In the cloister

by Sisyphus47

Crusader So we are here. The three of us travelled along the long motorway, through those flat landscapes, the infinite horizon. We arrived in the morning and walked around the old town. For me it is a unique experience, you, Sarah, my only one, and you, Melissa, my long lost love. And I cannot distinguish you. I speak to Sarah and it is Melissa who smiles back at me, and then Sarah who teases me: “Our boy is lost, just relax my darling…” I am OK, just don’t want to think too much about who’s who right now.

The old church is there, standing dark despite the morning light. We stop at the little bridge, unchanged since Melissa and me walked over it, enlaced, both of us children. The three of us look at the flowing green water, but I cannot see the kingfisher…

The town is quiet, there is little traffic, the porch of the church looks inviting but stern. Melissa’s leading us, her pace enticing, her red hair flowing in the morning light. I turn toward Sarah, and I see Melissa’s face. I blush: Sarah’s walking now in front of me, her red hair flying in the breeze.

Someone takes my hand: we are walking through the porch into the ancient church: I hear the low grunt of an organ. Candles burn bright between the tall dark columns. I am following my two women, who are walking ahead, hand in hand. The air is cool in the scent of inscense.

I know this is decisive, perhaps fatal, but cannot resist the charm: I belong to them both, and time is no longer my own. They come close to a low door cut in the medieval stone. A sign says something about lengthy restoration, thirty years of searches in the ruins of the old cloister…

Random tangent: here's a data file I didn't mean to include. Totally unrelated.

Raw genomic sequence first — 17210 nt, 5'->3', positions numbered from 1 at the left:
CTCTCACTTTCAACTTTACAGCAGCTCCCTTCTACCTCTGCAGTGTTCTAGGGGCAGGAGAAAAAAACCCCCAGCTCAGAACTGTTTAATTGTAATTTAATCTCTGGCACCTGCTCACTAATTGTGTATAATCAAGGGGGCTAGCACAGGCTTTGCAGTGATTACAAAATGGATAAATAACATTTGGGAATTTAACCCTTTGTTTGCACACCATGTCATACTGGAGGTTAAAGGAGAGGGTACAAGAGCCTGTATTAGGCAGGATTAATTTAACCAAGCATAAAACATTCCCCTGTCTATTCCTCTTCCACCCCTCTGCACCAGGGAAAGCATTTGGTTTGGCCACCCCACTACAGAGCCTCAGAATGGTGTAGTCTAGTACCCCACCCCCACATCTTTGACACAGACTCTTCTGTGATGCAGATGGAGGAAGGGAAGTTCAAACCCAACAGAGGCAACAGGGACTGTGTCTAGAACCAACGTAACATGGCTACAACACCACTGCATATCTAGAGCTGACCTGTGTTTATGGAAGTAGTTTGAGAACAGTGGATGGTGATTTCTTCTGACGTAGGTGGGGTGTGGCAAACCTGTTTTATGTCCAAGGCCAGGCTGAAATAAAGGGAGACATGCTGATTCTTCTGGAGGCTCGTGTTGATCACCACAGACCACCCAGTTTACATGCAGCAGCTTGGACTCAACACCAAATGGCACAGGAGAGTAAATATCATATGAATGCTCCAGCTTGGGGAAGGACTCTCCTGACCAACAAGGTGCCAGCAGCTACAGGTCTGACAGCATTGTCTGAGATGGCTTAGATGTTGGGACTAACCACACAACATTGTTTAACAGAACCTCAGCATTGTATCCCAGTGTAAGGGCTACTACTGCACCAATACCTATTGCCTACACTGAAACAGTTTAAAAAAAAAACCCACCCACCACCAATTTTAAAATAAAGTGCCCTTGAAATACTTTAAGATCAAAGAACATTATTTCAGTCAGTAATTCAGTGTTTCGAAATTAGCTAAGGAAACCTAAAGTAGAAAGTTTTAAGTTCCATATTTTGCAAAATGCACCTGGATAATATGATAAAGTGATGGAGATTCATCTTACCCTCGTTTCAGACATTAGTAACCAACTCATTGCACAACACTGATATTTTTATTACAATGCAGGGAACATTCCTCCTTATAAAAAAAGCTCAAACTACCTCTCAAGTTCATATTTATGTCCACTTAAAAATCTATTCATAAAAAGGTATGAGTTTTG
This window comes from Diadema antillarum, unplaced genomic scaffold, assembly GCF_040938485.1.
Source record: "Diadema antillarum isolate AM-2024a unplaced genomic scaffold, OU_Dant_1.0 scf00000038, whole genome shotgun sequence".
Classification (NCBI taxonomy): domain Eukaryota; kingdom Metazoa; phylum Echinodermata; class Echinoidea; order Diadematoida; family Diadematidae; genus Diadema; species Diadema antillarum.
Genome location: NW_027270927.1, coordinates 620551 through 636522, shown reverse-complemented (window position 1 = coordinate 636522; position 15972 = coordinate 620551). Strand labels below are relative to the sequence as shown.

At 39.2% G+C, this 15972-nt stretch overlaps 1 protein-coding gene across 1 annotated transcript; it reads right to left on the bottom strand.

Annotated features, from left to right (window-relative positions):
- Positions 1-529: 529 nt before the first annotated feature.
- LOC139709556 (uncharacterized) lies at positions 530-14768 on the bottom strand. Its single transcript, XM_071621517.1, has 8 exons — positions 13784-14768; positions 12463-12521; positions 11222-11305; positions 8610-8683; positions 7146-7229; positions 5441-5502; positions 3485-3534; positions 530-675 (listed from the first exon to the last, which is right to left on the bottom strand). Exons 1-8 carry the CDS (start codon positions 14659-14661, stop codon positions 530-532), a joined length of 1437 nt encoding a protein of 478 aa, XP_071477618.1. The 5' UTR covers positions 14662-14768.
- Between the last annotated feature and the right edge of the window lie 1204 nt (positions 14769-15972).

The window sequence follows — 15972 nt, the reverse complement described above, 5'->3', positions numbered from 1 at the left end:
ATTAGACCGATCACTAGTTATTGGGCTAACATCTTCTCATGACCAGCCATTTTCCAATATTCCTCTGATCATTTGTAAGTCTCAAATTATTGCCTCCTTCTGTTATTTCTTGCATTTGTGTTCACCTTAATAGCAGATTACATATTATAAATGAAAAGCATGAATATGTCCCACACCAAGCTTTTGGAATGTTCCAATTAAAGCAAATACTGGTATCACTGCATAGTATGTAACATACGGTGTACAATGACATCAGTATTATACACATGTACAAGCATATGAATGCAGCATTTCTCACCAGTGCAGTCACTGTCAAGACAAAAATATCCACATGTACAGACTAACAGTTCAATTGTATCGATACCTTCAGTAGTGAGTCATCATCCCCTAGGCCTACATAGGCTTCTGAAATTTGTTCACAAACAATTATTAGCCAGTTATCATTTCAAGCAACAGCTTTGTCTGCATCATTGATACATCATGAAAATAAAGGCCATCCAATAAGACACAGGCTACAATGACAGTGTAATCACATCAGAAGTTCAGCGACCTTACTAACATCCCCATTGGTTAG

I see Sarah opening the door, and, silently she and Melissa walk in. I follow: the cloister is full of sunlight, and we are alone, or so it seems… I see them walking past ancient statues, knights and saints, then stop near a column in a shady corner. As I turn round I see the saint: a tall, austere figure who looks straight at me. I can no longer hear the organ, and now I can no longer see where the women are. I am suddenly afraid: the sun appears to have gone down, but it is still early morning, or so I believe. I look back at the saint, his eyes are now fixing me, of the pitiless stare of a crusader: I feel petrified, I wish I could call for Sarah, but she’s no longer here: I am alone. Time seems to flow around me, the stones suddenly look more ancient, and the saint more alive. I force myself to look up: I see the sky, and it’s not the sky of the old town. I know I am elsewhere. I try to shout, but cannot, I feel my mind is here, but no longer my body: that has been left behind in the cloister…

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